EW: What's your philosophy on the nature of the portrait? What do you think it fulfills within society and what should its purpose be?


DJK: Not sure if I have one. I'm aware of the history of the genre and I rarely do portrait commissions. When I do, they are rarely any good. I tend to paint my subjects exactly how they are and that is not always cool to the sitter, they want to look younger, thinner and with lower hairlines. I sort of feel that the role of a portrait in society is to represent the sitters, we see paintings of Shakespeare and we believe that it is what he looked like, well maybe a little older, fatter and with a higher hairline. I guess it would be cool if the portraits that were painted really did look like the sitter or expressed some sort of emotion that gave the viewers in the future a sense of the sitter's pathos at the time it was painted.


EW: How do you view the concepts of the real, the hyper-real, the authentic and the imagined playing out within your works?


DJK: I want my paintings to give the viewer a true sense of reality - that includes but is not limited to depth, scale and a tactile surface as well as the real sense of what the subject looks like and is feeling at the time that I painted them. There should be a discourse between the viewer and the subject, to feel as though they are in a way connected. My goal is not to set a narrative but rather to have the viewer bring their own experiences to the painting and the subject as they would if they had seen the subject on the street in real life.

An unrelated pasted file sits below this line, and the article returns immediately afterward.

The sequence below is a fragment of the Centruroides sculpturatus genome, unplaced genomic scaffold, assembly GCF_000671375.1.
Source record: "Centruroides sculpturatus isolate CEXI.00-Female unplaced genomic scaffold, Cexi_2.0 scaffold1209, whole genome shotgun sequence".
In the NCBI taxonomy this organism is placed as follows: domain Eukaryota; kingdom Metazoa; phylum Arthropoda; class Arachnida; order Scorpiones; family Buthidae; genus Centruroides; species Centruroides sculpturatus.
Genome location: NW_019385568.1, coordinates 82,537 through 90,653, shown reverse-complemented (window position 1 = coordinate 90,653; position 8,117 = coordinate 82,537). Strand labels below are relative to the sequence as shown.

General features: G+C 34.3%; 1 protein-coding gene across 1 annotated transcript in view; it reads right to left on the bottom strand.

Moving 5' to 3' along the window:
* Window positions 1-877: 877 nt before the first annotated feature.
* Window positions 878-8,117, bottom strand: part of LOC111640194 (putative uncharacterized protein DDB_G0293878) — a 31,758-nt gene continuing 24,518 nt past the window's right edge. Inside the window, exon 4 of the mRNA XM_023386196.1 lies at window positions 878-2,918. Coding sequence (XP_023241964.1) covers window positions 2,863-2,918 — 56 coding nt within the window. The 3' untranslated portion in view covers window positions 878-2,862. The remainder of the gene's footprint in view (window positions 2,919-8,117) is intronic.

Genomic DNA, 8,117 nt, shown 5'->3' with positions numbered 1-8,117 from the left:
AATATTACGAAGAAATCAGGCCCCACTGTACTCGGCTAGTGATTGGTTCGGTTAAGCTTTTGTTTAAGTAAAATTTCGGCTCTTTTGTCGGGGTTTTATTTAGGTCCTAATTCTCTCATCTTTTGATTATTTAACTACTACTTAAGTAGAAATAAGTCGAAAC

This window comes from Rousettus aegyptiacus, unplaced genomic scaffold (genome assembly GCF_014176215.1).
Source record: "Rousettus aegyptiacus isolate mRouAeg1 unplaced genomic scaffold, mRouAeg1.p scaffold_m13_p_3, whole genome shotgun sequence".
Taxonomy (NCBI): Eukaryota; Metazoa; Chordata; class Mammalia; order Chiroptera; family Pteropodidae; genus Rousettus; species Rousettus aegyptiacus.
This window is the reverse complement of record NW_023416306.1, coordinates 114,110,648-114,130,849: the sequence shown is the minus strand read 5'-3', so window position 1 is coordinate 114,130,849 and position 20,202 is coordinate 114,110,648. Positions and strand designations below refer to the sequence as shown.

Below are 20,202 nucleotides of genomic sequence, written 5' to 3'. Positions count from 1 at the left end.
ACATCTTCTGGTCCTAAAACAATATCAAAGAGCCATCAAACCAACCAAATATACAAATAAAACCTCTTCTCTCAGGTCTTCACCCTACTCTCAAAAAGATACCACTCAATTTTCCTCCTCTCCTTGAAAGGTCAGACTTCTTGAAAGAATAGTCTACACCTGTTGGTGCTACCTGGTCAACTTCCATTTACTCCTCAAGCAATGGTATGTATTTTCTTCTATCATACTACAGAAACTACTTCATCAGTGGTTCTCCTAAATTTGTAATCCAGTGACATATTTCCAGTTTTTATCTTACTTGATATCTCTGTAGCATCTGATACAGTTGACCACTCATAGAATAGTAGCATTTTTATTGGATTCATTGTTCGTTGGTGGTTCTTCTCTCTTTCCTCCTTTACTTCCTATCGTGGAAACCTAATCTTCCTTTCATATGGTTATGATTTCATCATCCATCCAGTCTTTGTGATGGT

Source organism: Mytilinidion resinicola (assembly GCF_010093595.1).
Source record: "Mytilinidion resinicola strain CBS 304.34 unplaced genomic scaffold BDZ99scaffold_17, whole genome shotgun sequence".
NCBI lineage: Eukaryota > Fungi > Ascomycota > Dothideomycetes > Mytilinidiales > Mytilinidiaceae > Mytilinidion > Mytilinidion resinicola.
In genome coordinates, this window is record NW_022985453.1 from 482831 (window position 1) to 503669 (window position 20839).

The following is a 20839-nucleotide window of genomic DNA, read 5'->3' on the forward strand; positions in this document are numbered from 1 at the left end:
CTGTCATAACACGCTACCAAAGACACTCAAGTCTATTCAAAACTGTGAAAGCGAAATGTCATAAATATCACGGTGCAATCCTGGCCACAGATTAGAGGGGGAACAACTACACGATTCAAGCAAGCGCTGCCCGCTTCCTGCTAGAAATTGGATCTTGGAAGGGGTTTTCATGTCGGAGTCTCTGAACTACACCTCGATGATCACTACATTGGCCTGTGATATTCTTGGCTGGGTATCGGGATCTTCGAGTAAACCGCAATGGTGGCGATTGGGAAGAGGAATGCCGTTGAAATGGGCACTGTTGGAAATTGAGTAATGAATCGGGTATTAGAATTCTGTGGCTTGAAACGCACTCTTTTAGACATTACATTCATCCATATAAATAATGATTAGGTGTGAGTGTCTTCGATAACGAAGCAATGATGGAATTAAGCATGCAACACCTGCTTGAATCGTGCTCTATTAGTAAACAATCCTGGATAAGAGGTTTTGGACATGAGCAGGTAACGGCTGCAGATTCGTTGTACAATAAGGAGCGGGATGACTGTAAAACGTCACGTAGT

EW: Your figures are often set against a more abstract and somber background. Is this juxtaposition intentional? How do you create the background?


DJK: The backgrounds in my works are referenced from thousands of photos that I have taken around Manhattan; street art, graffiti, torn advertisements, stains, construction barricades. I'm very interested in the anthropological aspects of the city; there are so many different layers that all come together in these random abstractions. It's easy to see where the Abstract Expressionists gained their inspiration. I usually compile these reference photos into Photoshop collages, looking at them as different formalistic abstractions where rigid typography is part of the composition as well rough accidental shapes caused from ripping or staining. I develop the backgrounds in Photoshop with the drawings of the subjects to compose the pieces, which I'll use as a basis for a final painting.


EW: Do you remember your first interaction with art? When did you decide you wanted to become an artist?


DJK: My first interactions with art were vague daydreams that I grew up trying to figure out. While I was young, around the age of four, my family lived in Germany and my father was a pilot in the Air Force. We were able to travel all over Europe to all of the great museums and churches. These first interactions were very confusing to me as I grew up and would have deja vu moments when I was older from seeing paintings and sculptures in books. When did I decide to be an artist? Hmmm, I don't think that I really ever decided to become one, it's just something that I did, something that came naturally enough to me that it wasn't work to learn more about it or how I could really push myself to get better.